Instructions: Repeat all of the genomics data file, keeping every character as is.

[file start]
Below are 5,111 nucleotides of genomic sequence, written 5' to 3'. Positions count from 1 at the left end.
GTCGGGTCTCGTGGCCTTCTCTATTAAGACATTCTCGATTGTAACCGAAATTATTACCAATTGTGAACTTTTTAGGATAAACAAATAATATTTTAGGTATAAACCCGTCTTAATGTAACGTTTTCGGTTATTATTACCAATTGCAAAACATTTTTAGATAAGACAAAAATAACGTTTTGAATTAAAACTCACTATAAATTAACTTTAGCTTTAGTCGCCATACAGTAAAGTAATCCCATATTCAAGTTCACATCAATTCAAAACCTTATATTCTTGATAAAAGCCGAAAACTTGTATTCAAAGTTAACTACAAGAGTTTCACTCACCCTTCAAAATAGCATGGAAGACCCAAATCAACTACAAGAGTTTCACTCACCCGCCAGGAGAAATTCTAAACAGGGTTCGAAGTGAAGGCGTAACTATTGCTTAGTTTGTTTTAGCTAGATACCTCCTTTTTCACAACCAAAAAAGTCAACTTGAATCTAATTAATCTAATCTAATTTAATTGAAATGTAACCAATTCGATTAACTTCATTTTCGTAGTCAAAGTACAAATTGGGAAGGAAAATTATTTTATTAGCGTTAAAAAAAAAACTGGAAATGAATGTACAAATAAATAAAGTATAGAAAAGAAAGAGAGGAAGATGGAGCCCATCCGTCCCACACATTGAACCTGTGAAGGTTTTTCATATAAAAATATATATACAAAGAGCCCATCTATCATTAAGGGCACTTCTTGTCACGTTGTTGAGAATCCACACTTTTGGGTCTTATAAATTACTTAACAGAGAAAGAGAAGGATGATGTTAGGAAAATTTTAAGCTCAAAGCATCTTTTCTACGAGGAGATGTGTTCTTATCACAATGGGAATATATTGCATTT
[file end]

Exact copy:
Below are 5,111 nucleotides of genomic sequence, written 5' to 3'. Positions count from 1 at the left end.
GTCGGGTCTCGTGGCCTTCTCTATTAAGACATTCTCGATTGTAACCGAAATTATTACCAATTGTGAACTTTTTAGGATAAACAAATAATATTTTAGGTATAAACCCGTCTTAATGTAACGTTTTCGGTTATTATTACCAATTGCAAAACATTTTTAGATAAGACAAAAATAACGTTTTGAATTAAAACTCACTATAAATTAACTTTAGCTTTAGTCGCCATACAGTAAAGTAATCCCATATTCAAGTTCACATCAATTCAAAACCTTATATTCTTGATAAAAGCCGAAAACTTGTATTCAAAGTTAACTACAAGAGTTTCACTCACCCTTCAAAATAGCATGGAAGACCCAAATCAACTACAAGAGTTTCACTCACCCGCCAGGAGAAATTCTAAACAGGGTTCGAAGTGAAGGCGTAACTATTGCTTAGTTTGTTTTAGCTAGATACCTCCTTTTTCACAACCAAAAAAGTCAACTTGAATCTAATTAATCTAATCTAATTTAATTGAAATGTAACCAATTCGATTAACTTCATTTTCGTAGTCAAAGTACAAATTGGGAAGGAAAATTATTTTATTAGCGTTAAAAAAAAAACTGGAAATGAATGTACAAATAAATAAAGTATAGAAAAGAAAGAGAGGAAGATGGAGCCCATCCGTCCCACACATTGAACCTGTGAAGGTTTTTCATATAAAAATATATATACAAAGAGCCCATCTATCATTAAGGGCACTTCTTGTCACGTTGTTGAGAATCCACACTTTTGGGTCTTATAAATTACTTAACAGAGAAAGAGAAGGATGATGTTAGGAAAATTTTAAGCTCAAAGCATCTTTTCTACGAGGAGATGTGTTCTTATCACAATGGGAATATATTGCATTT